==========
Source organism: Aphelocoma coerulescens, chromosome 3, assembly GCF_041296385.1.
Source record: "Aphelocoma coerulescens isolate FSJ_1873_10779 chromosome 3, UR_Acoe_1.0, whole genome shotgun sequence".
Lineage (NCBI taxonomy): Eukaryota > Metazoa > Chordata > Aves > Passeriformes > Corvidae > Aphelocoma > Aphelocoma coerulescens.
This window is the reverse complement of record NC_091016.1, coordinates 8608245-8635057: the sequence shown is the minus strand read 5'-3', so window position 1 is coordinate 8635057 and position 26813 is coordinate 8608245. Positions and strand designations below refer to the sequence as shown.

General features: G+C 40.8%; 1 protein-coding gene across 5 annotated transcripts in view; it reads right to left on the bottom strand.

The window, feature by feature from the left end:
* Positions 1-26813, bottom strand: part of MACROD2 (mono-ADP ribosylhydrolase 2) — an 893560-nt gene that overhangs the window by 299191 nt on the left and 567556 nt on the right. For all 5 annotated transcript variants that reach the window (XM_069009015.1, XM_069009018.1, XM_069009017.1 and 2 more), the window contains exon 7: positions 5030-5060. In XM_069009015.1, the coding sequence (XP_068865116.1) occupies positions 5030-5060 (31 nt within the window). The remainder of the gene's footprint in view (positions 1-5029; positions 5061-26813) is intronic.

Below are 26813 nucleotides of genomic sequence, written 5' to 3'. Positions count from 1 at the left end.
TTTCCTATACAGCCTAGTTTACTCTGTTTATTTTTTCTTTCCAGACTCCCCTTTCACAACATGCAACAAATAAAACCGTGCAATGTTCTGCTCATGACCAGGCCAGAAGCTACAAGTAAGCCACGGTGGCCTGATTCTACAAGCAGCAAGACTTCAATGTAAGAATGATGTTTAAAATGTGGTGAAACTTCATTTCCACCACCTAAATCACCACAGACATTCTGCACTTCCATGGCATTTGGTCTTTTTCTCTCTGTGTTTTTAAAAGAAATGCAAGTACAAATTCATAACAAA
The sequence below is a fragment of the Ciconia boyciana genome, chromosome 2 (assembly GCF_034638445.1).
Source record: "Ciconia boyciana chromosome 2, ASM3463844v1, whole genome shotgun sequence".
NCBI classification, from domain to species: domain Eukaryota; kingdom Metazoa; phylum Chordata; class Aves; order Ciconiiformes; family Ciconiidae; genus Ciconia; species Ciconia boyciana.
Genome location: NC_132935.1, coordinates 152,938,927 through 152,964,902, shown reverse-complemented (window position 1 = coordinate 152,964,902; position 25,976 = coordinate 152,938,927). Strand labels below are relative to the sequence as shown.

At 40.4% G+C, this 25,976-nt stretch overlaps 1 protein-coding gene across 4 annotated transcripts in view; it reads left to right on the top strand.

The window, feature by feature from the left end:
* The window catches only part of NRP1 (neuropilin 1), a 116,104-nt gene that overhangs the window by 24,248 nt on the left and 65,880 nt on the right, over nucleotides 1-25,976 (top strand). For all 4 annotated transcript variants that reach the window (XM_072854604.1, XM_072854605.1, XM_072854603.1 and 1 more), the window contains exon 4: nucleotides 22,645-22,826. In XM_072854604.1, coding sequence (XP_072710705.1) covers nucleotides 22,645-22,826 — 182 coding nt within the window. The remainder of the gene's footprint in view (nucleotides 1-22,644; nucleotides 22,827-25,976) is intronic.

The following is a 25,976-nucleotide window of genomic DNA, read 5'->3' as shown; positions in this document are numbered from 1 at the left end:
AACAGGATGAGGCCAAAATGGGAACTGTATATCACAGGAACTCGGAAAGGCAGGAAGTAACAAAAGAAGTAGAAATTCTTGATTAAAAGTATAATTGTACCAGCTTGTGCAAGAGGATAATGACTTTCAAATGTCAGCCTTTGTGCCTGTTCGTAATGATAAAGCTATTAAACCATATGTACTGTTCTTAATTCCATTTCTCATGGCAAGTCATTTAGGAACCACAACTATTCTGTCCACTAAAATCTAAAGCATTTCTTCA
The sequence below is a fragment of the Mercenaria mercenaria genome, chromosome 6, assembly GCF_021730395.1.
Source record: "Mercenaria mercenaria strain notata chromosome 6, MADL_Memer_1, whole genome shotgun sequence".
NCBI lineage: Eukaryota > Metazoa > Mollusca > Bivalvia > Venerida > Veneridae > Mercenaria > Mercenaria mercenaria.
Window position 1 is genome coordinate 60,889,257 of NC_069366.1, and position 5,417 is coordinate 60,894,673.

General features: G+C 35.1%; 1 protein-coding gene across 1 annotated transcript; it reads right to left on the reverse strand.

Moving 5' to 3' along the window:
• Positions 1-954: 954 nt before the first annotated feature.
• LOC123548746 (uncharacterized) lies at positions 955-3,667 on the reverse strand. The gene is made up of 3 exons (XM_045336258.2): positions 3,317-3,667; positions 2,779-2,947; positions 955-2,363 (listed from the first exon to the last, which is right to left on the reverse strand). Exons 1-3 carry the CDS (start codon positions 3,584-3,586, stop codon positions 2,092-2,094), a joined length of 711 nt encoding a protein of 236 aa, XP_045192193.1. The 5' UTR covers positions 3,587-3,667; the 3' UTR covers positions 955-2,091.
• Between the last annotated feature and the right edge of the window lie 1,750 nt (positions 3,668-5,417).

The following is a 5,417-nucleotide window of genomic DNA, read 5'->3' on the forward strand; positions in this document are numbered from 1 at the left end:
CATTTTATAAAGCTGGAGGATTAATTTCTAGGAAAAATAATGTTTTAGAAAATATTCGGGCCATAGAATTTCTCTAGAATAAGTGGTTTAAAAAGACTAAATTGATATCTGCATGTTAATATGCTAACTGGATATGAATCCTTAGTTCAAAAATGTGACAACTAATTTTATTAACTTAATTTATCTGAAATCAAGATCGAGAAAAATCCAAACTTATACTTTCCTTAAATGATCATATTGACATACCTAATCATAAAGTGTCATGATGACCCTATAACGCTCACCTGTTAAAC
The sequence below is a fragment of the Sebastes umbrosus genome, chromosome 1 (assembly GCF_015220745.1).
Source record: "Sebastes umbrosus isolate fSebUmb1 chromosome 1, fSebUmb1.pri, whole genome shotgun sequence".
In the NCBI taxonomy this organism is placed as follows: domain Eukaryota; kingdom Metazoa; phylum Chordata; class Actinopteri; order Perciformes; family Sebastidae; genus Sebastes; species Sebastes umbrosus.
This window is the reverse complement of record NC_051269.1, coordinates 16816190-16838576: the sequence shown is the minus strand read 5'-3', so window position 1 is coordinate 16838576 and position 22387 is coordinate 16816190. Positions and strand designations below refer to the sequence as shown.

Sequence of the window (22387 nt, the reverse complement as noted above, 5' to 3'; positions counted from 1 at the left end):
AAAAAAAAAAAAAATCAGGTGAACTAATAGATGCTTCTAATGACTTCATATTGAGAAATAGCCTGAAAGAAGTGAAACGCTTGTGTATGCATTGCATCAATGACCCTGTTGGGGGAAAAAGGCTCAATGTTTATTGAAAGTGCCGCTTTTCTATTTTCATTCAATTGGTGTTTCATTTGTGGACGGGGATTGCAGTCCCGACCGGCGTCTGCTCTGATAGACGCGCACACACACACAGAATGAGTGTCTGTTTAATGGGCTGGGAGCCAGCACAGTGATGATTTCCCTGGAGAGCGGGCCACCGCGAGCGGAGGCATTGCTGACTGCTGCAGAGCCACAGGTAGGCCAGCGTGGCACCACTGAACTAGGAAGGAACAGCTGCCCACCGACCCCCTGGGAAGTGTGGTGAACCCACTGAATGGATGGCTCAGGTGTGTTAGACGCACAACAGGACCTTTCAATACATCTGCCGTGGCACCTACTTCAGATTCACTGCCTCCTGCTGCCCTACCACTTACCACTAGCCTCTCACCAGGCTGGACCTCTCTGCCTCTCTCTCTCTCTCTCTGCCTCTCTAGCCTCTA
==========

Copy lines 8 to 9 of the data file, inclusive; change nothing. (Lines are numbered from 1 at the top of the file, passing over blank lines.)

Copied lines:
Below are 26813 nucleotides of genomic sequence, written 5' to 3'. Positions count from 1 at the left end.
TTTCCTATACAGCCTAGTTTACTCTGTTTATTTTTTCTTTCCAGACTCCCCTTTCACAACATGCAACAAATAAAACCGTGCAATGTTCTGCTCATGACCAGGCCAGAAGCTACAAGTAAGCCACGGTGGCCTGATTCTACAAGCAGCAAGACTTCAATGTAAGAATGATGTTTAAAATGTGGTGAAACTTCATTTCCACCACCTAAATCACCACAGACATTCTGCACTTCCATGGCATTTGGTCTTTTTCTCTCTGTGTTTTTAAAAGAAATGCAAGTACAAATTCATAACAAA